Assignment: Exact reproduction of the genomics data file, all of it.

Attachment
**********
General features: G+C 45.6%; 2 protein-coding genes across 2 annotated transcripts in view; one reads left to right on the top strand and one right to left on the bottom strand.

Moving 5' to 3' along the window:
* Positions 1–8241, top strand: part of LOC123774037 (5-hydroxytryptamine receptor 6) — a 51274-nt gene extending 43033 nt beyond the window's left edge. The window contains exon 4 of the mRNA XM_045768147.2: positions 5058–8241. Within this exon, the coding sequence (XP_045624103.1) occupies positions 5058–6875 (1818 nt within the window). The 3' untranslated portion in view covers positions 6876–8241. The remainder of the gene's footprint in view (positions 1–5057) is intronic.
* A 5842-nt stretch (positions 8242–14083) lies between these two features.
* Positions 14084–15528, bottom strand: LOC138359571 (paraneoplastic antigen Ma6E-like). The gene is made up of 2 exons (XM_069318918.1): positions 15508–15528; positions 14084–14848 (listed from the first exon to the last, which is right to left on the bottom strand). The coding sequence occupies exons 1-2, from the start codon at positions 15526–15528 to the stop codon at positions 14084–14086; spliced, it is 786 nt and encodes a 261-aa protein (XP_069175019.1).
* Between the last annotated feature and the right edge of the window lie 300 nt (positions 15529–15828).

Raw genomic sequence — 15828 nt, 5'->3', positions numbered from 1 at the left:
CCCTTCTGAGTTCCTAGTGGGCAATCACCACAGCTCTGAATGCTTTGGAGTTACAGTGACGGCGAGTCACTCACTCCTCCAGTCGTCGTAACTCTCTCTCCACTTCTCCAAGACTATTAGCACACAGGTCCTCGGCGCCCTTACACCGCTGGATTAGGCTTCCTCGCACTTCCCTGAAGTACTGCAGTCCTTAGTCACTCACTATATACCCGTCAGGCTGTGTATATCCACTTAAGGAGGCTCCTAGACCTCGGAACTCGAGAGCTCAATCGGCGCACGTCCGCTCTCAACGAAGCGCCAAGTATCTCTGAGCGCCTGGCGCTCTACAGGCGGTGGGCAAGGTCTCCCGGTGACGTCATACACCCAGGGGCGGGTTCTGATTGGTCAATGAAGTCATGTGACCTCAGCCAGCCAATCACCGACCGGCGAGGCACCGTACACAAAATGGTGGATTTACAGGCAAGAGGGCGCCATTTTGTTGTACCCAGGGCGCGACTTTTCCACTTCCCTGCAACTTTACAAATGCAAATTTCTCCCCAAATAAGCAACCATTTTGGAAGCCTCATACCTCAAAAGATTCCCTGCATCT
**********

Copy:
General features: G+C 45.6%; 2 protein-coding genes across 2 annotated transcripts in view; one reads left to right on the top strand and one right to left on the bottom strand.

Moving 5' to 3' along the window:
* Positions 1–8241, top strand: part of LOC123774037 (5-hydroxytryptamine receptor 6) — a 51274-nt gene extending 43033 nt beyond the window's left edge. The window contains exon 4 of the mRNA XM_045768147.2: positions 5058–8241. Within this exon, the coding sequence (XP_045624103.1) occupies positions 5058–6875 (1818 nt within the window). The 3' untranslated portion in view covers positions 6876–8241. The remainder of the gene's footprint in view (positions 1–5057) is intronic.
* A 5842-nt stretch (positions 8242–14083) lies between these two features.
* Positions 14084–15528, bottom strand: LOC138359571 (paraneoplastic antigen Ma6E-like). The gene is made up of 2 exons (XM_069318918.1): positions 15508–15528; positions 14084–14848 (listed from the first exon to the last, which is right to left on the bottom strand). The coding sequence occupies exons 1-2, from the start codon at positions 15526–15528 to the stop codon at positions 14084–14086; spliced, it is 786 nt and encodes a 261-aa protein (XP_069175019.1).
* Between the last annotated feature and the right edge of the window lie 300 nt (positions 15529–15828).

Raw genomic sequence — 15828 nt, 5'->3', positions numbered from 1 at the left:
CCCTTCTGAGTTCCTAGTGGGCAATCACCACAGCTCTGAATGCTTTGGAGTTACAGTGACGGCGAGTCACTCACTCCTCCAGTCGTCGTAACTCTCTCTCCACTTCTCCAAGACTATTAGCACACAGGTCCTCGGCGCCCTTACACCGCTGGATTAGGCTTCCTCGCACTTCCCTGAAGTACTGCAGTCCTTAGTCACTCACTATATACCCGTCAGGCTGTGTATATCCACTTAAGGAGGCTCCTAGACCTCGGAACTCGAGAGCTCAATCGGCGCACGTCCGCTCTCAACGAAGCGCCAAGTATCTCTGAGCGCCTGGCGCTCTACAGGCGGTGGGCAAGGTCTCCCGGTGACGTCATACACCCAGGGGCGGGTTCTGATTGGTCAATGAAGTCATGTGACCTCAGCCAGCCAATCACCGACCGGCGAGGCACCGTACACAAAATGGTGGATTTACAGGCAAGAGGGCGCCATTTTGTTGTACCCAGGGCGCGACTTTTCCACTTCCCTGCAACTTTACAAATGCAAATTTCTCCCCAAATAAGCAACCATTTTGGAAGCCTCATACCTCAAAAGATTCCCTGCATCT